Monday, November 21, 2016

Born a Crime by Trevor Noah

Trevor Noah’s memoir about growing up mixed in South Africa ends with a bang. In some ways, he is the manifestation of his mother’s dream of escape. A dream of equality might be a step too far, but escape…escape from Soweto, a township “designed to be bombed” with a population of one million and only two roads in or out.
”The story of Soweto is the story of driveways. It is a hopeful place.”
Trevor’s mother’s family lived in Soweto, and though she had courageously—even foolishly, white people in this country might say—gone to live where black people were prohibited in Johannesburg, she somehow managed to make it all work: finding work, renting an apartment, becoming a single mom. She actually charted, as best she could, a future for her family that looked very different from what was expected. That level of desperation is not well known among white people in America.

Although this is a memoir of a thirty-two-year-old comedian, and perhaps because it is the memoir of a thirty-two-year-old comedian, Trevor's mother’s story is the one that resonates most keenly. But let’s give credit where credit is due: Trevor has an amazing delivery. All the while we are listening to the most difficult material, the scariest or most tragic stuff we've never had to face growing up, all the while we are ready to laugh, or to crack a smile. He keeps it light, but he definitely shows how he moved from being “born a crime” into actual crime without making it seem criminal.
"Listen, you shouldn’t get upset. Black people don’t have any money, so trying to get more stuff for less money is just what we do. But let me help. I’ll be your middleman…"
Noah spent most of his youth on the outside of every society he was in, a good position to see each group for what it was. In school he learned to mediate between competing groups and sell them things…pirated CDs, games, food. One day he is caught on film stealing candy from a mall shop that was closed. His interrogators, despite seeing his features and face, thought the boy on film was white, and therefore, despite lengthily interrogating Noah and showing him the film numerous times, Noah himself wasn’t suspected. That level of colorblindness may be more rare in America. It's hard to say that Noah's personality didn't confuse things.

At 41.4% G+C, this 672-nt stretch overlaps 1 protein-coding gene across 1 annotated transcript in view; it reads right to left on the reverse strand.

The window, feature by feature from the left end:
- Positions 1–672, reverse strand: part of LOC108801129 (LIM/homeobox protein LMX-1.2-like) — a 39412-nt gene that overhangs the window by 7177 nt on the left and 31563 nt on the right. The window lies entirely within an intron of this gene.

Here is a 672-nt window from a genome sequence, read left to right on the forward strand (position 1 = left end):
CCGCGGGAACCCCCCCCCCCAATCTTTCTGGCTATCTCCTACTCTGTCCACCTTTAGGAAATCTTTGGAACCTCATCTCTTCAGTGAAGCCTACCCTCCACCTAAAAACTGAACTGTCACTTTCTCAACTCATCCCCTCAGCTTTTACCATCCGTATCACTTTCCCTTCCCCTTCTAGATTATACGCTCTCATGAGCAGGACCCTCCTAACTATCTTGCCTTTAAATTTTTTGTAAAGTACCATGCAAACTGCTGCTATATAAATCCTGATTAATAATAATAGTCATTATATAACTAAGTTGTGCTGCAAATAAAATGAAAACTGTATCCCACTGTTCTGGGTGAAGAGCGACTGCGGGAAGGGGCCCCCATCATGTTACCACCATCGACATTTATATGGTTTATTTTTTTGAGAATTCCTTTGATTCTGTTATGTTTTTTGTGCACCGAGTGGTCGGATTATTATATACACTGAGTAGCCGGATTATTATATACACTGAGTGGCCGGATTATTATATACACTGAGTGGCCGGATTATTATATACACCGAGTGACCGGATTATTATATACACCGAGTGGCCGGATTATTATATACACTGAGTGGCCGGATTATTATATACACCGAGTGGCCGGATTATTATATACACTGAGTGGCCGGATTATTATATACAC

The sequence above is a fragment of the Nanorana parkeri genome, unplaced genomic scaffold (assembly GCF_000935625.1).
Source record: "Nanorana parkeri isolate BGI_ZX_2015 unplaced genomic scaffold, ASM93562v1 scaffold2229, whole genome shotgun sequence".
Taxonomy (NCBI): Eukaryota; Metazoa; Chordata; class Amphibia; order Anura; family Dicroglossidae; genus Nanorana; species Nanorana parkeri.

Noah’s facility with languages was his entree into gaining acceptance with diverse populations. He could sound like anyone, speak their language, and earn a spot in their group.
"I could be a part of any group that was laughing…I’d catch a bit of their conversation, learn more about their group, and then leave. I never overstayed my welcome. I wasn’t popular, but I wasn’t an outcast…"
After school he moved into an apartment with help from his mother and a push from his stepfather. He hustled on the streets for years, earning enough to eat and not much more. What came in went out.
"Hustling is to work what surfing the internet is to reading…maximal effort put into minimal gain."
This period of his life is recounted in such an honest way it is sure to be familiar to many who grew up poor in a city with lousy opportunities. What was going to be a short-term hustle to earn enough to get into college became an end in itself. Noah’s "Go Hit-ler" chapter should go down in South African history books as a funny but cautionary tale, a consequence of the separation of the races. It shows us how a teen already out of school and thought to be educated could be so completely ignorant of history. A spectacular end to the street hustle made Noah rethink his prospects.

There are so many quotes and revealing moments in this book, I am tempted to pick them all out for you, but you simply must read it for yourselves. This is the story of a man we can see every night on television, showing us how to laugh at our queer customs and queerer politicians. It is an education how racism plays out in one of the most racially-divided states on earth. The South African government before the end of apartheid made very discrete categories of race to keep the groups separate. But people “want to mix,” Noah tells us, “humans being humans and sex being sex.” Besides that, we are just curious, interested. Why do we, even we Americans, insist on keeping segregation going? What on earth can be worse than what we had in the past or what we have now?

This is an absorbing and deeply informative look at growing up mixed in South Africa. I read Netgalley’s ebook advance from Spiegel & Grau, a division of Random House, and regret that photographs were not included with the advance copy. Hopefully with the hardcover you will see Noah and his mother, both remarkable people, at various stages of their lives.

An excellent discussion of this book on NPR's Fresh Air with Terry Gross is here. Below please find a brilliant riff on African dictators by Comedy Central's Daily Show host, Trevor Noah, and why we should care.

You can buy this book here: Shop Indie Bookstores

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